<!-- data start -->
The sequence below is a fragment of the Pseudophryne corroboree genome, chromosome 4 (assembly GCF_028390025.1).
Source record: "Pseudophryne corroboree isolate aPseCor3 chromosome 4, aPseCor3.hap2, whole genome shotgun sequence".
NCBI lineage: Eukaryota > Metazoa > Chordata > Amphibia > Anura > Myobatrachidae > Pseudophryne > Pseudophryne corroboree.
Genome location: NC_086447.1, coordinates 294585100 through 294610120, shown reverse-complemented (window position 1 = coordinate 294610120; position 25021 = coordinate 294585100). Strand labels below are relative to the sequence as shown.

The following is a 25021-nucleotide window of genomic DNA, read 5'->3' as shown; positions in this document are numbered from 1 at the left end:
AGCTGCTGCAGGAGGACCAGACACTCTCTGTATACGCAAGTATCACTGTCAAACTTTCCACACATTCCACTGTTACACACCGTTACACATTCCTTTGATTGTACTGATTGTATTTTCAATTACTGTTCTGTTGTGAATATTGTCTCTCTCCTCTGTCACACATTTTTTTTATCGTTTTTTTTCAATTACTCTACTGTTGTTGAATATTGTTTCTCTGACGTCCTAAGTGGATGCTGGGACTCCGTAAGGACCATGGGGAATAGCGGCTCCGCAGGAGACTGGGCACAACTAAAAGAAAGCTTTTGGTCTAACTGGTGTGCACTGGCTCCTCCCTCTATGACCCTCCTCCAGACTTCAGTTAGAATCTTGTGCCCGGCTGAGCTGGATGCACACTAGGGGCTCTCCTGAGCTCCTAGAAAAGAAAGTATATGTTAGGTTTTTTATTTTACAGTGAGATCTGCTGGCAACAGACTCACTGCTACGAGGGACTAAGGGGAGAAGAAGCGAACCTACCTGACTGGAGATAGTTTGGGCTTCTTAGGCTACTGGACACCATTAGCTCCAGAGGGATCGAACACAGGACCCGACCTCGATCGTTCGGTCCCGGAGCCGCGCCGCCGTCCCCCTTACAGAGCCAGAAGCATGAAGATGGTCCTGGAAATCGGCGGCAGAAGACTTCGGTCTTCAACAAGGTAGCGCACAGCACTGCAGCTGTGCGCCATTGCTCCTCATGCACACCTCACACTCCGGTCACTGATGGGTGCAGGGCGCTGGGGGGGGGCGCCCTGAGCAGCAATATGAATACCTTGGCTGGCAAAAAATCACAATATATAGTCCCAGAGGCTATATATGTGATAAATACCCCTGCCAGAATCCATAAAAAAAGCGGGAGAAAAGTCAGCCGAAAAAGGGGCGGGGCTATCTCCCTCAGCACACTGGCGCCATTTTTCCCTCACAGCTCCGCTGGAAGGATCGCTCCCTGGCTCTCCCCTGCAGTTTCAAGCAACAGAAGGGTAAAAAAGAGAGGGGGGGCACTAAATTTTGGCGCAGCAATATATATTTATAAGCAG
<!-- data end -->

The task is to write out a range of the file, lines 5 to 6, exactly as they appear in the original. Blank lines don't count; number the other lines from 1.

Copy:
The following is a 25021-nucleotide window of genomic DNA, read 5'->3' as shown; positions in this document are numbered from 1 at the left end:
AGCTGCTGCAGGAGGACCAGACACTCTCTGTATACGCAAGTATCACTGTCAAACTTTCCACACATTCCACTGTTACACACCGTTACACATTCCTTTGATTGTACTGATTGTATTTTCAATTACTGTTCTGTTGTGAATATTGTCTCTCTCCTCTGTCACACATTTTTTTTATCGTTTTTTTTCAATTACTCTACTGTTGTTGAATATTGTTTCTCTGACGTCCTAAGTGGATGCTGGGACTCCGTAAGGACCATGGGGAATAGCGGCTCCGCAGGAGACTGGGCACAACTAAAAGAAAGCTTTTGGTCTAACTGGTGTGCACTGGCTCCTCCCTCTATGACCCTCCTCCAGACTTCAGTTAGAATCTTGTGCCCGGCTGAGCTGGATGCACACTAGGGGCTCTCCTGAGCTCCTAGAAAAGAAAGTATATGTTAGGTTTTTTATTTTACAGTGAGATCTGCTGGCAACAGACTCACTGCTACGAGGGACTAAGGGGAGAAGAAGCGAACCTACCTGACTGGAGATAGTTTGGGCTTCTTAGGCTACTGGACACCATTAGCTCCAGAGGGATCGAACACAGGACCCGACCTCGATCGTTCGGTCCCGGAGCCGCGCCGCCGTCCCCCTTACAGAGCCAGAAGCATGAAGATGGTCCTGGAAATCGGCGGCAGAAGACTTCGGTCTTCAACAAGGTAGCGCACAGCACTGCAGCTGTGCGCCATTGCTCCTCATGCACACCTCACACTCCGGTCACTGATGGGTGCAGGGCGCTGGGGGGGGGCGCCCTGAGCAGCAATATGAATACCTTGGCTGGCAAAAAATCACAATATATAGTCCCAGAGGCTATATATGTGATAAATACCCCTGCCAGAATCCATAAAAAAAGCGGGAGAAAAGTCAGCCGAAAAAGGGGCGGGGCTATCTCCCTCAGCACACTGGCGCCATTTTTCCCTCACAGCTCCGCTGGAAGGATCGCTCCCTGGCTCTCCCCTGCAGTTTCAAGCAACAGAAGGGTAAAAAAGAGAGGGGGGGCACTAAATTTTGGCGCAGCAATATATATTTATAAGCAG